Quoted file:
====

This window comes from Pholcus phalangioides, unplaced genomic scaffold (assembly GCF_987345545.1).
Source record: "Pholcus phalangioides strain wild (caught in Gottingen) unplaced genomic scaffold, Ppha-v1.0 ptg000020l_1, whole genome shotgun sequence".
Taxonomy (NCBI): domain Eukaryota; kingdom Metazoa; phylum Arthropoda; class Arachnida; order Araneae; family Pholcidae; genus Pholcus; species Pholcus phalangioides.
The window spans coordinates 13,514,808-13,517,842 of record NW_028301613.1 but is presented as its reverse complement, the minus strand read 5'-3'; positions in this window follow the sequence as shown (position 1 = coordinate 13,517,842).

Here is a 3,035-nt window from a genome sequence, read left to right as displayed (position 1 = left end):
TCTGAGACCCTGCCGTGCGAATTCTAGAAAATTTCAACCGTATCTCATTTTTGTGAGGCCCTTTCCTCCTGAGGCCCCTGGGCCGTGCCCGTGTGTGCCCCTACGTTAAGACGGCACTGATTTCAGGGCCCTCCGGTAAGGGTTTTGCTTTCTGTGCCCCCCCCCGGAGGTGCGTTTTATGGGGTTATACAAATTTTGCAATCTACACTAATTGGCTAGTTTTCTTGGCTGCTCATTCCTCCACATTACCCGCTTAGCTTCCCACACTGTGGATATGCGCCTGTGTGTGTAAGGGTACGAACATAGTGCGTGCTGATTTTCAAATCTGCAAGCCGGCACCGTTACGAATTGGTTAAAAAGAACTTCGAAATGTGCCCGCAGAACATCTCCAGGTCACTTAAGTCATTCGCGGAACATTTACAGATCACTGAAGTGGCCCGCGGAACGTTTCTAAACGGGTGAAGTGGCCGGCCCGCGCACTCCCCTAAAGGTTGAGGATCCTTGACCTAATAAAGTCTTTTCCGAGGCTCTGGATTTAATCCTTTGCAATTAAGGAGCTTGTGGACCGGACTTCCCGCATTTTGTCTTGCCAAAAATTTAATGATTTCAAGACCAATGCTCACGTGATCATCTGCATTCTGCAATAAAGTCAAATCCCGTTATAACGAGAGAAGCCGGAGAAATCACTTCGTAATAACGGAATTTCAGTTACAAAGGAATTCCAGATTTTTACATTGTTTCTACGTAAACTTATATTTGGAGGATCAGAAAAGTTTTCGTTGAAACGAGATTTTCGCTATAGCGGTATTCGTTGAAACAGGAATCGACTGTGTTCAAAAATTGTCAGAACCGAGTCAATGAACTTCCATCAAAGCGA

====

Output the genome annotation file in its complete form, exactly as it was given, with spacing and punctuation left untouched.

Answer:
This window comes from Pholcus phalangioides, unplaced genomic scaffold (assembly GCF_987345545.1).
Source record: "Pholcus phalangioides strain wild (caught in Gottingen) unplaced genomic scaffold, Ppha-v1.0 ptg000020l_1, whole genome shotgun sequence".
Taxonomy (NCBI): domain Eukaryota; kingdom Metazoa; phylum Arthropoda; class Arachnida; order Araneae; family Pholcidae; genus Pholcus; species Pholcus phalangioides.
The window spans coordinates 13,514,808-13,517,842 of record NW_028301613.1 but is presented as its reverse complement, the minus strand read 5'-3'; positions in this window follow the sequence as shown (position 1 = coordinate 13,517,842).

Here is a 3,035-nt window from a genome sequence, read left to right as displayed (position 1 = left end):
TCTGAGACCCTGCCGTGCGAATTCTAGAAAATTTCAACCGTATCTCATTTTTGTGAGGCCCTTTCCTCCTGAGGCCCCTGGGCCGTGCCCGTGTGTGCCCCTACGTTAAGACGGCACTGATTTCAGGGCCCTCCGGTAAGGGTTTTGCTTTCTGTGCCCCCCCCCGGAGGTGCGTTTTATGGGGTTATACAAATTTTGCAATCTACACTAATTGGCTAGTTTTCTTGGCTGCTCATTCCTCCACATTACCCGCTTAGCTTCCCACACTGTGGATATGCGCCTGTGTGTGTAAGGGTACGAACATAGTGCGTGCTGATTTTCAAATCTGCAAGCCGGCACCGTTACGAATTGGTTAAAAAGAACTTCGAAATGTGCCCGCAGAACATCTCCAGGTCACTTAAGTCATTCGCGGAACATTTACAGATCACTGAAGTGGCCCGCGGAACGTTTCTAAACGGGTGAAGTGGCCGGCCCGCGCACTCCCCTAAAGGTTGAGGATCCTTGACCTAATAAAGTCTTTTCCGAGGCTCTGGATTTAATCCTTTGCAATTAAGGAGCTTGTGGACCGGACTTCCCGCATTTTGTCTTGCCAAAAATTTAATGATTTCAAGACCAATGCTCACGTGATCATCTGCATTCTGCAATAAAGTCAAATCCCGTTATAACGAGAGAAGCCGGAGAAATCACTTCGTAATAACGGAATTTCAGTTACAAAGGAATTCCAGATTTTTACATTGTTTCTACGTAAACTTATATTTGGAGGATCAGAAAAGTTTTCGTTGAAACGAGATTTTCGCTATAGCGGTATTCGTTGAAACAGGAATCGACTGTGTTCAAAAATTGTCAGAACCGAGTCAATGAACTTCCATCAAAGCGA